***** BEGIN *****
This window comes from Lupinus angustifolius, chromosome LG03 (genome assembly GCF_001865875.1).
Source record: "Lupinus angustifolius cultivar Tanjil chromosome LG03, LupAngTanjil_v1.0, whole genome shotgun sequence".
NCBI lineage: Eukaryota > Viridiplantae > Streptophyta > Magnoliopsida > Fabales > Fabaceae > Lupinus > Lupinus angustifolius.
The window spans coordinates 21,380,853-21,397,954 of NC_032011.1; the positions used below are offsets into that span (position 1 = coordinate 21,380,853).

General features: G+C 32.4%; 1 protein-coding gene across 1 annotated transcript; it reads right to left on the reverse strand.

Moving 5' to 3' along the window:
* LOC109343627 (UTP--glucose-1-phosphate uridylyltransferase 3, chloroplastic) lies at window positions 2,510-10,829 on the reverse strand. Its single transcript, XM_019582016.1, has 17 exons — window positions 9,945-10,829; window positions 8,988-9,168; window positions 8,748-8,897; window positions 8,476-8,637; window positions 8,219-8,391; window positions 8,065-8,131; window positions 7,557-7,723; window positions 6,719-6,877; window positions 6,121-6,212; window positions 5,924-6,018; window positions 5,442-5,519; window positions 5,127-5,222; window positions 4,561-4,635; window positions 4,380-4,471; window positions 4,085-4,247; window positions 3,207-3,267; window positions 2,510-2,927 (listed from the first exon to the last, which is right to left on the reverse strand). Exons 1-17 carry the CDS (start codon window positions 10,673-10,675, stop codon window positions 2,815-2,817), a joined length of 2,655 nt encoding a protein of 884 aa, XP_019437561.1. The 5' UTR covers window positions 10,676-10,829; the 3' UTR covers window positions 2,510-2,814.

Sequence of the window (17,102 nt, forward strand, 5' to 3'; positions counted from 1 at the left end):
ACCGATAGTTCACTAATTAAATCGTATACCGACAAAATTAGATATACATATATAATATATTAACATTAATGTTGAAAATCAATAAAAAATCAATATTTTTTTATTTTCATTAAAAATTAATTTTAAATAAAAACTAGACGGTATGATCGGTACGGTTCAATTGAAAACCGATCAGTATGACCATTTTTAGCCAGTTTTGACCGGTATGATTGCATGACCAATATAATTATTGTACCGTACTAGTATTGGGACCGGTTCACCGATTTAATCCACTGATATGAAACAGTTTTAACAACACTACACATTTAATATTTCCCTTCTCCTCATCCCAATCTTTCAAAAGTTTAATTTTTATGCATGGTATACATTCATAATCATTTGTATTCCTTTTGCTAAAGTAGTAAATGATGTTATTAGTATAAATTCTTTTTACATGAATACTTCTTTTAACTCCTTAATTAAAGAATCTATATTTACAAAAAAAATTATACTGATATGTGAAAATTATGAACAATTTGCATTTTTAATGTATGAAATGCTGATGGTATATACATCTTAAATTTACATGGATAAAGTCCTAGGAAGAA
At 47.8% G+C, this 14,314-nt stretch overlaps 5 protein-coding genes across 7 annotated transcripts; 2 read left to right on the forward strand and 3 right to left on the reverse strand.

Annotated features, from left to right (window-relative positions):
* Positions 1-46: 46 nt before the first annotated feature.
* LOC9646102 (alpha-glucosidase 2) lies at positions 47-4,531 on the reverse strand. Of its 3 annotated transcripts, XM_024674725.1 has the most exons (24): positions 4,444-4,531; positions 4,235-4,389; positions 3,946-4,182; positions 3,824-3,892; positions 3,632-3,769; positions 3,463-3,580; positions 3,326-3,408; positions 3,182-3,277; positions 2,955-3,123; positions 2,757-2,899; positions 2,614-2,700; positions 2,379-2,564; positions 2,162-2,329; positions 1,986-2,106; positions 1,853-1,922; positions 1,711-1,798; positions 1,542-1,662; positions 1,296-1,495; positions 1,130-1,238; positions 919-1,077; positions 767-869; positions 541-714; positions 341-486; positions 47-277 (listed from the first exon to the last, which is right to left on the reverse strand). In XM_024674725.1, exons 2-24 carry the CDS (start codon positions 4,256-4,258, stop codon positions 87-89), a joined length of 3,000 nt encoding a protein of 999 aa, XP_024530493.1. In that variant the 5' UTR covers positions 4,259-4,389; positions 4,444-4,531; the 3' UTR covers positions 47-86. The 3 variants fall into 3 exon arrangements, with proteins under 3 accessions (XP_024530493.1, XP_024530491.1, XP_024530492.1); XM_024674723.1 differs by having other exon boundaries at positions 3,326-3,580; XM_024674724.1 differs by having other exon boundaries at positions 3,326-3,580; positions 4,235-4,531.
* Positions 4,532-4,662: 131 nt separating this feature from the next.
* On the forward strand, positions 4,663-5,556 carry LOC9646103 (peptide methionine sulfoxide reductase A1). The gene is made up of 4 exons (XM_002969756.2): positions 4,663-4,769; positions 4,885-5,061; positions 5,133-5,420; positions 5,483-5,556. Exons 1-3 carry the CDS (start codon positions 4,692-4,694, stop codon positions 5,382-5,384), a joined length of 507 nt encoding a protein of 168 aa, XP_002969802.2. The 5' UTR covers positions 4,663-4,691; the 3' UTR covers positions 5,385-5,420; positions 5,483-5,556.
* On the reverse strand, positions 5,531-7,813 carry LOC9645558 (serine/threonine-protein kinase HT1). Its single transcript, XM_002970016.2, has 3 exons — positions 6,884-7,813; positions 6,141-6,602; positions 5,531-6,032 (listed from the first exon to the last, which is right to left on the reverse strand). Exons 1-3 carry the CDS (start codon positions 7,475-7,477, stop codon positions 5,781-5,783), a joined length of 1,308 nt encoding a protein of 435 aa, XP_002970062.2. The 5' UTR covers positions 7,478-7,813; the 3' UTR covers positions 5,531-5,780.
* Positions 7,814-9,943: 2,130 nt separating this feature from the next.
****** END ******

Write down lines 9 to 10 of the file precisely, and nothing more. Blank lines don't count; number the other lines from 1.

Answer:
ACCGATAGTTCACTAATTAAATCGTATACCGACAAAATTAGATATACATATATAATATATTAACATTAATGTTGAAAATCAATAAAAAATCAATATTTTTTTATTTTCATTAAAAATTAATTTTAAATAAAAACTAGACGGTATGATCGGTACGGTTCAATTGAAAACCGATCAGTATGACCATTTTTAGCCAGTTTTGACCGGTATGATTGCATGACCAATATAATTATTGTACCGTACTAGTATTGGGACCGGTTCACCGATTTAATCCACTGATATGAAACAGTTTTAACAACACTACACATTTAATATTTCCCTTCTCCTCATCCCAATCTTTCAAAAGTTTAATTTTTATGCATGGTATACATTCATAATCATTTGTATTCCTTTTGCTAAAGTAGTAAATGATGTTATTAGTATAAATTCTTTTTACATGAATACTTCTTTTAACTCCTTAATTAAAGAATCTATATTTACAAAAAAAATTATACTGATATGTGAAAATTATGAACAATTTGCATTTTTAATGTATGAAATGCTGATGGTATATACATCTTAAATTTACATGGATAAAGTCCTAGGAAGAA
At 47.8% G+C, this 14,314-nt stretch overlaps 5 protein-coding genes across 7 annotated transcripts; 2 read left to right on the forward strand and 3 right to left on the reverse strand.